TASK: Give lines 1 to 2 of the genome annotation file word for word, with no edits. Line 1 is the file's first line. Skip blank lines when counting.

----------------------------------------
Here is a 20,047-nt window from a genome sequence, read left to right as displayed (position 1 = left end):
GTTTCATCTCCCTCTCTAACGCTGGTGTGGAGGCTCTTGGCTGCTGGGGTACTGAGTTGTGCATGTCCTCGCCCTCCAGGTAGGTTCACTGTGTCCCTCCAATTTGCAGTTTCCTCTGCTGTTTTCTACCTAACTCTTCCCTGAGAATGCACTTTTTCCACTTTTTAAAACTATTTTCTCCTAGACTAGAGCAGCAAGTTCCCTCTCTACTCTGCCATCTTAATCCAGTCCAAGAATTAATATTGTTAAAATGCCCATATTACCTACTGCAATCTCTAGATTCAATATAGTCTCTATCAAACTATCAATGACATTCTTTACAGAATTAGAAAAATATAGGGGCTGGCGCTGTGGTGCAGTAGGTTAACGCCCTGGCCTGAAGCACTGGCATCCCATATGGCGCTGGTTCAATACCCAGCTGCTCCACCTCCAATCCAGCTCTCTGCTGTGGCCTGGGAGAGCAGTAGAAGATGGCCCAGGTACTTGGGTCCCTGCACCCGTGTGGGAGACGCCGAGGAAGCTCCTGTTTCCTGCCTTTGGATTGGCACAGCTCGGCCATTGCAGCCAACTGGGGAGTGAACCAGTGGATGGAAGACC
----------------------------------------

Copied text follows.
Here is a 20,047-nt window from a genome sequence, read left to right as displayed (position 1 = left end):
GTTTCATCTCCCTCTCTAACGCTGGTGTGGAGGCTCTTGGCTGCTGGGGTACTGAGTTGTGCATGTCCTCGCCCTCCAGGTAGGTTCACTGTGTCCCTCCAATTTGCAGTTTCCTCTGCTGTTTTCTACCTAACTCTTCCCTGAGAATGCACTTTTTCCACTTTTTAAAACTATTTTCTCCTAGACTAGAGCAGCAAGTTCCCTCTCTACTCTGCCATCTTAATCCAGTCCAAGAATTAATATTGTTAAAATGCCCATATTACCTACTGCAATCTCTAGATTCAATATAGTCTCTATCAAACTATCAATGACATTCTTTACAGAATTAGAAAAATATAGGGGCTGGCGCTGTGGTGCAGTAGGTTAACGCCCTGGCCTGAAGCACTGGCATCCCATATGGCGCTGGTTCAATACCCAGCTGCTCCACCTCCAATCCAGCTCTCTGCTGTGGCCTGGGAGAGCAGTAGAAGATGGCCCAGGTACTTGGGTCCCTGCACCCGTGTGGGAGACGCCGAGGAAGCTCCTGTTTCCTGCCTTTGGATTGGCACAGCTCGGCCATTGCAGCCAACTGGGGAGTGAACCAGTGGATGGAAGACC